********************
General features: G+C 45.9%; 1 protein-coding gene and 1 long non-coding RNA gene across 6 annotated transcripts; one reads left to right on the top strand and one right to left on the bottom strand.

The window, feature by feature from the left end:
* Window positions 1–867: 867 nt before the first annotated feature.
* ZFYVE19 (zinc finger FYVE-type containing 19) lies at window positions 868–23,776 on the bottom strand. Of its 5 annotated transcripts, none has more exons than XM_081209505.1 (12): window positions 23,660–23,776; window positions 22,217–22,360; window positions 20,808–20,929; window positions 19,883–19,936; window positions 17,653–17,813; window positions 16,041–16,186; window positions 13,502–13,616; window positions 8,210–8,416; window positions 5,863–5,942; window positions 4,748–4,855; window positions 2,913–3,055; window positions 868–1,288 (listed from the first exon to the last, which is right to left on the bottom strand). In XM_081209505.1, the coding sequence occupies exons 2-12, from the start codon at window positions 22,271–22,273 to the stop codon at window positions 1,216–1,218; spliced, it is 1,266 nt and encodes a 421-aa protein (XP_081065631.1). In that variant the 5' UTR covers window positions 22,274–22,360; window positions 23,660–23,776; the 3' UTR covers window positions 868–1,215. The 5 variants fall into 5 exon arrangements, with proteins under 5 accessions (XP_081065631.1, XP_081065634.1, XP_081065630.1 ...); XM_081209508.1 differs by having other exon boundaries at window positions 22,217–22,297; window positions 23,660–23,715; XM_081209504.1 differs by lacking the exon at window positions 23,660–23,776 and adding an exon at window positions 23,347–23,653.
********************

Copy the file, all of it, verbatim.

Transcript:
General features: G+C 45.9%; 1 protein-coding gene and 1 long non-coding RNA gene across 6 annotated transcripts; one reads left to right on the top strand and one right to left on the bottom strand.

The window, feature by feature from the left end:
* Window positions 1–867: 867 nt before the first annotated feature.
* ZFYVE19 (zinc finger FYVE-type containing 19) lies at window positions 868–23,776 on the bottom strand. Of its 5 annotated transcripts, none has more exons than XM_081209505.1 (12): window positions 23,660–23,776; window positions 22,217–22,360; window positions 20,808–20,929; window positions 19,883–19,936; window positions 17,653–17,813; window positions 16,041–16,186; window positions 13,502–13,616; window positions 8,210–8,416; window positions 5,863–5,942; window positions 4,748–4,855; window positions 2,913–3,055; window positions 868–1,288 (listed from the first exon to the last, which is right to left on the bottom strand). In XM_081209505.1, the coding sequence occupies exons 2-12, from the start codon at window positions 22,271–22,273 to the stop codon at window positions 1,216–1,218; spliced, it is 1,266 nt and encodes a 421-aa protein (XP_081065631.1). In that variant the 5' UTR covers window positions 22,274–22,360; window positions 23,660–23,776; the 3' UTR covers window positions 868–1,215. The 5 variants fall into 5 exon arrangements, with proteins under 5 accessions (XP_081065631.1, XP_081065634.1, XP_081065630.1 ...); XM_081209508.1 differs by having other exon boundaries at window positions 22,217–22,297; window positions 23,660–23,715; XM_081209504.1 differs by lacking the exon at window positions 23,660–23,776 and adding an exon at window positions 23,347–23,653.